|9||BRS Aroma||2004||Basmati370 /Lebonnet // CNA6874/||Height of 107 cm, 77 days in average to flower, long-thin class.||Upland||RM204, RM103, RM14|
|CNA6682||Moderately resistant to leaf and neck blast and brown spot. Moderately|
|susceptible to grain leaf spot and scald.|
|10||BRS Colosso||2004||Keybonnet x Aimoré (double-haploid from||Height of 96 cm, 77 days in average to flower, long-thin class.||Upland||RM210, RM207, RM252, RM11, RM55,|
|another culture)||Moderately resistant to leaf and neck blast. Moderately susceptible to||RM263, RM248|
|brown leaf spot, grain spot and scald.|
|11||BRS MG Conai||2004||Confiança/ Aimoré||Height of 87 cm, 76 days in average to flower, long-thin grain class.||Upland||4653, RM14, RM210|
|Moderately resistant to leaf and neck blast. Moderately susceptible to|
|brown spot, grain spot and scald.|
|12||BRS MG Curinga||2005||CT 9978-12-2-2P-4/CT 10037-56-4-M-4-1-||Height of 93 cm, 97 days in average to flowering, long-thin grain class.||Upland||4653, RM257, OG10, RM248|
|P-1//P5589-1-1-3P-1-1P/CT9356||Moderately resistant to leaf and neck blast. Moderately susceptible to|
|brown leaf spot, grain spot and scald|
|13||MG-1||1984||P 1217 x P1232||Height from 85 to 100 cm, 90 to 115 days in average to flower, long-||Irrigated||RM38, 4653, OG106, RM257, RM287, OG44,|
|thin grain class. Resistant to leaf blast, moderately resistant to neck||RM07, RM229, RM14, RM210, OG10, RM309,|
|blast, brown leaf spot, grain spot and scald.||RM207, RM252, RM11, RM248|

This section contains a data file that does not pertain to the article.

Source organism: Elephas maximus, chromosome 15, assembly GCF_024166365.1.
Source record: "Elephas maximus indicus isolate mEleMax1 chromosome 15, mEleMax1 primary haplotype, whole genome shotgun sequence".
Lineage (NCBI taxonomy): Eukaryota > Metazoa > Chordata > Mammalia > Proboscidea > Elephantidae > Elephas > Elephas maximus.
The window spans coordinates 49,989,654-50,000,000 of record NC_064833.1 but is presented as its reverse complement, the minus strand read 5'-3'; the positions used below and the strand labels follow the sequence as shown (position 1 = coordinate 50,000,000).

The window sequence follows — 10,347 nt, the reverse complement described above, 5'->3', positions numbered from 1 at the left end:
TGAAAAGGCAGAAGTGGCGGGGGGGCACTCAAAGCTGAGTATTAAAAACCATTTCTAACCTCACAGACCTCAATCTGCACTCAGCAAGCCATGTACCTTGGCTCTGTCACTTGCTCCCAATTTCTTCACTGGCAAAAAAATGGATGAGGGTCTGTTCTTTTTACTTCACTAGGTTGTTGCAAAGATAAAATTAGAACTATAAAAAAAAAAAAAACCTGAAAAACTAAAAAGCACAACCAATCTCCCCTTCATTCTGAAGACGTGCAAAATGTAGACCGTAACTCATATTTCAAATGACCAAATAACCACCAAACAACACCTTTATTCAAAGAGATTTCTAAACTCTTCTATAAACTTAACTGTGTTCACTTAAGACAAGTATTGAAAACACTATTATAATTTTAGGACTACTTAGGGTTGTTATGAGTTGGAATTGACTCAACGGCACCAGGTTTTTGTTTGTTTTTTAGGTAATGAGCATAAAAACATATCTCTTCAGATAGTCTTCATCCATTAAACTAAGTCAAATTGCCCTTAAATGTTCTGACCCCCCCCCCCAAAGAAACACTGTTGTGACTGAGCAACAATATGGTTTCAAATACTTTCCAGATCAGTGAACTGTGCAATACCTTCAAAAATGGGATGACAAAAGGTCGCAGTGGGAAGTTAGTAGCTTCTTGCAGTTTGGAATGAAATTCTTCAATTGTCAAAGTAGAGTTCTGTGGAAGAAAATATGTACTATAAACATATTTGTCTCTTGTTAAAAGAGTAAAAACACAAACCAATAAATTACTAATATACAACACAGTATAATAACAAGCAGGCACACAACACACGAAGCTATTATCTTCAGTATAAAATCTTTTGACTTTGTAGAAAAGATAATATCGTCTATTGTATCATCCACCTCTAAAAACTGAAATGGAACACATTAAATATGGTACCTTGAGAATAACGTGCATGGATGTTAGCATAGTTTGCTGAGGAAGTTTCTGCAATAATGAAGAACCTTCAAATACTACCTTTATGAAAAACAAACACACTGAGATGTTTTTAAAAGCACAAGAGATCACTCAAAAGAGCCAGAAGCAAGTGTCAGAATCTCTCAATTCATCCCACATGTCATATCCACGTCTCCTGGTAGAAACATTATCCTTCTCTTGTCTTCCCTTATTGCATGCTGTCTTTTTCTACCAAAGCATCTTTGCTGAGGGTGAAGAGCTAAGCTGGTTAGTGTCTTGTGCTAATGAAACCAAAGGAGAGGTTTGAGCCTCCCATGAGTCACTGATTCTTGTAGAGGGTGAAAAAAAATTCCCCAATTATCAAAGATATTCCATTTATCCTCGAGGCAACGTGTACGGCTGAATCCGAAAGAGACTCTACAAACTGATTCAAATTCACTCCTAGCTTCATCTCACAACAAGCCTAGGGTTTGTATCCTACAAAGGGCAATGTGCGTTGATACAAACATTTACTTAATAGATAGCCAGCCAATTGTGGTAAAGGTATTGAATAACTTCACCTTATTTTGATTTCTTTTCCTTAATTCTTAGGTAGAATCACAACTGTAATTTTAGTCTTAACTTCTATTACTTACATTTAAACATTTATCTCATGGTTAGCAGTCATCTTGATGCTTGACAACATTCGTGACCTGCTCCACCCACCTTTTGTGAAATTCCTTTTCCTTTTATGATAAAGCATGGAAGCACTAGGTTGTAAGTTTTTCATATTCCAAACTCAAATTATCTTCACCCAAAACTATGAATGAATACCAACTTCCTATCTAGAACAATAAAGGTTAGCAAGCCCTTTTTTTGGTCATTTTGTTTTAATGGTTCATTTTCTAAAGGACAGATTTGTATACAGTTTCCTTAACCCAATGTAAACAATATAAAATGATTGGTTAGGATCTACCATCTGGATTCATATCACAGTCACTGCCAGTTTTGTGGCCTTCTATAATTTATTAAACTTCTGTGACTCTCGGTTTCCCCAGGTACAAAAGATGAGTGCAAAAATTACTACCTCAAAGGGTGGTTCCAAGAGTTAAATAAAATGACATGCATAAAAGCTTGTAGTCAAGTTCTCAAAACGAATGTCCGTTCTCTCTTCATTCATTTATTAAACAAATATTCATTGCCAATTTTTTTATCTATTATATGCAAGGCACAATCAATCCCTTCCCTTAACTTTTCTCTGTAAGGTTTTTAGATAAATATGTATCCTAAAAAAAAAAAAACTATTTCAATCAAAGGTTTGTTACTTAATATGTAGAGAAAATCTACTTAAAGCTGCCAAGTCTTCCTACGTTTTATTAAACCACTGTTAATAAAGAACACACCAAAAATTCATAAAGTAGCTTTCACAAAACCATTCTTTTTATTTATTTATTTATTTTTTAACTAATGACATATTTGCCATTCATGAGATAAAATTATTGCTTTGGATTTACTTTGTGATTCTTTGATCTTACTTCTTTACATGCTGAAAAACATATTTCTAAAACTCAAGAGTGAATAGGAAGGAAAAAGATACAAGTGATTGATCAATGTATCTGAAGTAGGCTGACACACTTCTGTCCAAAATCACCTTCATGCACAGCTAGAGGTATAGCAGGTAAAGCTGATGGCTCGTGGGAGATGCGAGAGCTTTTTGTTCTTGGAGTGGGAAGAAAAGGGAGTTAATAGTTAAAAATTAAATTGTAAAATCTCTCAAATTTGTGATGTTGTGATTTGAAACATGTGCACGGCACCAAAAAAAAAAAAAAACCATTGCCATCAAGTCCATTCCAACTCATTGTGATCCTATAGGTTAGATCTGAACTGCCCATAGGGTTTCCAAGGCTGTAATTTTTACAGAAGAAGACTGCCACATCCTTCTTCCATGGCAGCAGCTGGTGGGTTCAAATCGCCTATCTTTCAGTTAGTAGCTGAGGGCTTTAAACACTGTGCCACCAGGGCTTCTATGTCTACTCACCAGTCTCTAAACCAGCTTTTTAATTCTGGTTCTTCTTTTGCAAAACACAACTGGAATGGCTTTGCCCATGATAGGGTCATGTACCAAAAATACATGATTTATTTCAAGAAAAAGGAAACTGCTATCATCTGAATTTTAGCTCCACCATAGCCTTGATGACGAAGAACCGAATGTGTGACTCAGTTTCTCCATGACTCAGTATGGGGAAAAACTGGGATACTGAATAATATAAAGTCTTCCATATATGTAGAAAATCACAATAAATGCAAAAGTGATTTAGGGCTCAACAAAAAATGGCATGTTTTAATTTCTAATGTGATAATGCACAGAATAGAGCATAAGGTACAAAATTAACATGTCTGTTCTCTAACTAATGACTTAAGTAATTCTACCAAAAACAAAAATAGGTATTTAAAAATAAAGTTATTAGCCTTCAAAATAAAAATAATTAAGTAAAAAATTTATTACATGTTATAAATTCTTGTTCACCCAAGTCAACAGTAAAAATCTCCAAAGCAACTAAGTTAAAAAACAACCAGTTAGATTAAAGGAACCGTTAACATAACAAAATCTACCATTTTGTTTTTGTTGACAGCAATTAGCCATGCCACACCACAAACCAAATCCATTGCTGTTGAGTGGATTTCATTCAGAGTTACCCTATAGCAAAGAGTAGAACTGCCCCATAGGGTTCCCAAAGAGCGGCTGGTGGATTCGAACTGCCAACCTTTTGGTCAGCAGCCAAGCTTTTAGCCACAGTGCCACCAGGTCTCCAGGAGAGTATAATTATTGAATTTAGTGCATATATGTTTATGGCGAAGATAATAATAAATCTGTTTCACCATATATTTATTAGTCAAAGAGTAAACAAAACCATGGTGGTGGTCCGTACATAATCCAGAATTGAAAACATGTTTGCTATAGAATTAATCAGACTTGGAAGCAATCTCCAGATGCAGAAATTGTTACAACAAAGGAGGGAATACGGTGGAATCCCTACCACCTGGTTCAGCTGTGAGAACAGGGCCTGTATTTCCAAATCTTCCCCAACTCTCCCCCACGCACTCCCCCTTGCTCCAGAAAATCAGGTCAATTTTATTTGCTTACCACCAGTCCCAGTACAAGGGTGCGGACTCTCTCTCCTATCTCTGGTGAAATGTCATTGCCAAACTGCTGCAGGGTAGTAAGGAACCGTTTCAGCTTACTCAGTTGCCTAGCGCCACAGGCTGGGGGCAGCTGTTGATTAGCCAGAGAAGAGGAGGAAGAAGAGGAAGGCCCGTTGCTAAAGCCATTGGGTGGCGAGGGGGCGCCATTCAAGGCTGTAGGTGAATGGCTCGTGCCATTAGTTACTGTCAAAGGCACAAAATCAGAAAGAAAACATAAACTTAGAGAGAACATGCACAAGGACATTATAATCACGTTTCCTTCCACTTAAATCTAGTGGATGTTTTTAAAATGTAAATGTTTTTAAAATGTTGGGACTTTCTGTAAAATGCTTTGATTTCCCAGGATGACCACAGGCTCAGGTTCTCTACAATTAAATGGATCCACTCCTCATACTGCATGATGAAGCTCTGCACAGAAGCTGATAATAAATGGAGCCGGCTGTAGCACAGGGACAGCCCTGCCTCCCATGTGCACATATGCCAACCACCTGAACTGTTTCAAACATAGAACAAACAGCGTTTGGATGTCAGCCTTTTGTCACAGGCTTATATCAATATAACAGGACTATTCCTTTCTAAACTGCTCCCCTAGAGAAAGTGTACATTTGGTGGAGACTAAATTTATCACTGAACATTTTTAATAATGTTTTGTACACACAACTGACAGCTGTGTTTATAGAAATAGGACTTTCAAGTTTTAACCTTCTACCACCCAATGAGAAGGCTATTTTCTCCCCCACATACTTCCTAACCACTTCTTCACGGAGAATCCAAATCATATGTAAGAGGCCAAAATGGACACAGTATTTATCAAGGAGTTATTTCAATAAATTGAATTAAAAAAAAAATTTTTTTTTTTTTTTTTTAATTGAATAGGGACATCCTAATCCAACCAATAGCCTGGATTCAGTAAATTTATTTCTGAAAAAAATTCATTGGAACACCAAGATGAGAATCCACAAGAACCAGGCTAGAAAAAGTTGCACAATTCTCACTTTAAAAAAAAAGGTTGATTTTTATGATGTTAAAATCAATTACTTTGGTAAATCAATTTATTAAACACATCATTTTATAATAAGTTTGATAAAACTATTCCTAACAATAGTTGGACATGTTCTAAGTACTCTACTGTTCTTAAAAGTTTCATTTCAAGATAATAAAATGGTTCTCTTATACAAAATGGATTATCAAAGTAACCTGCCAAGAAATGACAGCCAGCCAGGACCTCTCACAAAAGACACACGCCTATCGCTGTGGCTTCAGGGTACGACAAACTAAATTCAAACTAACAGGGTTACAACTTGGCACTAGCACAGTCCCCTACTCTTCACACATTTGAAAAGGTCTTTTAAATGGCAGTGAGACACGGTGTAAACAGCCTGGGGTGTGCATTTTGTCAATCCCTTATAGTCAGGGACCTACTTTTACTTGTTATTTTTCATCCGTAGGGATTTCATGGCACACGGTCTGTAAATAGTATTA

|14||MG-2||1984||BG 66 x IR 26||Height from 85 to 100 cm, 90 to 115 days in average to flower, long-||Irrigated||RM38|
|thin grain class. Resistant to leaf blast. Moderately resistant to neck|
|blast, grain spot and scald. Moderately susceptible brown leaf spot.|
|15||Capivari||1994||CNA 5751 (CIAT P 4145 F3-31)||Height of 80 cm, 130 days in average to flower, long-thin grain class.||Irrigated||RM171, RM287, OG44, RM07, RM299, RM222,|
|Moderately resistant to leaf and neck blast. Grain spot resistant.||RM207, RM248|
|16||Ajuricaba||1986||BG 90-2 // 4440 / Colombia 1||Height from 100 to 115 cm, 75 to 95 days in average to flower, long||Irrigated||RM238, RM231, RM287, RM229, RM14,|
|grain class. Moderately resistant to leaf and neck blast, brown leaf spot,||RM210, RM222, RM309, RM11, RM263|
|grain spot, scald.|
|17||Franciscano||1988||Cica 7 x F1(4440 x Pelita 1/1)||Height of 92 cm, 105 to 115 days to flower, long-thin grain class.||Irrigated||RM287, RM14|
|Moderately resistant to leaf and neck blast, brown leaf spot, grain spot,|
|18||BRMS 1||1989||BR-Irga409/CICA 9||Long-thin grain class, short cycle, blast resistant, 58.7% of whole grainsIrrigated||RM103, RM231, RM14, RM222, RM309|
|19||BRMS 2||1989||Chianung SEN 12/IR 22||Long-thin grain class, 58.1% of whole grains. Resistant to lodging,||Irrigated||RM171, RM231, RM287, RM07, RM229,|
|blast, brown spot and narrow brown spot.||RM253, RM248|
|20||Aliança||1990||4440/BG90-2/TETEP||Height of 90 cm, 115 days in average to flower, long-thin grain class.||Irrigated||RM07, RM248|
|Moderately susceptible to leaf and neck blast. Moderately resistant to|
|brown leaf spot, grain spot and scald|
|21||BR IPA 101||1992||Nay Lamp/IR 480/ TETEP||Lodging resistant and tolerance to blast.||Irrigated||RM257, RM14|
|22||Javaé||1993||P 3085//IR 5853-118-5/IR19743-25-2-2-3-1||Height from 90 to 100 cm, 80 days in average to flower, long-thin grain||Irrigated||4653, RM287, OG44, RM07, RM299, RM14,|
|class. Resistant to leaf blast, susceptible neck blast, moderately resistant||RM263, RM248|
|to brown leaf spot, grain spot and scald.|
|23||Urucuia||1994||Nanicão/ cica 8/MG1||Height from 82 cm, 123 days in average to flower. Resistant to leaf and||Irrigated||RM38, RM14, RM55|
|neck blast, grain spot.|
|24||Samburá||1995||Nanicão/ BG 90-2//MG1||Flowering around 136 days after planting, maturation cycle 170 days.||Lowland||RM38, OG106, RM257, RM103, RM171,|